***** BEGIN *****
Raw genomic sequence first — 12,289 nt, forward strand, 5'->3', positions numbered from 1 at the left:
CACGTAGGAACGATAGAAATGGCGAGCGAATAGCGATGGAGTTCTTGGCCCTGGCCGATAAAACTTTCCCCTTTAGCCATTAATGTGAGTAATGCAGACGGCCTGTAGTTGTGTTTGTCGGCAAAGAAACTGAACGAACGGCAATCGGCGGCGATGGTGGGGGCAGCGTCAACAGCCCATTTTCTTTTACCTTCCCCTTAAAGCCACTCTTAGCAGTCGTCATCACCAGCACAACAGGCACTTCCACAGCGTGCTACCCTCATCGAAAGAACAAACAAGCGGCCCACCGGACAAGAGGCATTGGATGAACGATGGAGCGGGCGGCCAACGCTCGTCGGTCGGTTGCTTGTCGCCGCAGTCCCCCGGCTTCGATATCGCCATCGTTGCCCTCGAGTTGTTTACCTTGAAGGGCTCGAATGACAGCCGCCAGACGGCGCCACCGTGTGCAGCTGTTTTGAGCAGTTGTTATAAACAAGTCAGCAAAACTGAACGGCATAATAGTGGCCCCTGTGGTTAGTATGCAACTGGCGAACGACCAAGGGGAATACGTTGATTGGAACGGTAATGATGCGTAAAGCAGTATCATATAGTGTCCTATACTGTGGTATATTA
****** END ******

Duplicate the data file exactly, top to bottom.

Raw genomic sequence first — 12,289 nt, forward strand, 5'->3', positions numbered from 1 at the left:
CACGTAGGAACGATAGAAATGGCGAGCGAATAGCGATGGAGTTCTTGGCCCTGGCCGATAAAACTTTCCCCTTTAGCCATTAATGTGAGTAATGCAGACGGCCTGTAGTTGTGTTTGTCGGCAAAGAAACTGAACGAACGGCAATCGGCGGCGATGGTGGGGGCAGCGTCAACAGCCCATTTTCTTTTACCTTCCCCTTAAAGCCACTCTTAGCAGTCGTCATCACCAGCACAACAGGCACTTCCACAGCGTGCTACCCTCATCGAAAGAACAAACAAGCGGCCCACCGGACAAGAGGCATTGGATGAACGATGGAGCGGGCGGCCAACGCTCGTCGGTCGGTTGCTTGTCGCCGCAGTCCCCCGGCTTCGATATCGCCATCGTTGCCCTCGAGTTGTTTACCTTGAAGGGCTCGAATGACAGCCGCCAGACGGCGCCACCGTGTGCAGCTGTTTTGAGCAGTTGTTATAAACAAGTCAGCAAAACTGAACGGCATAATAGTGGCCCCTGTGGTTAGTATGCAACTGGCGAACGACCAAGGGGAATACGTTGATTGGAACGGTAATGATGCGTAAAGCAGTATCATATAGTGTCCTATACTGTGGTATATTA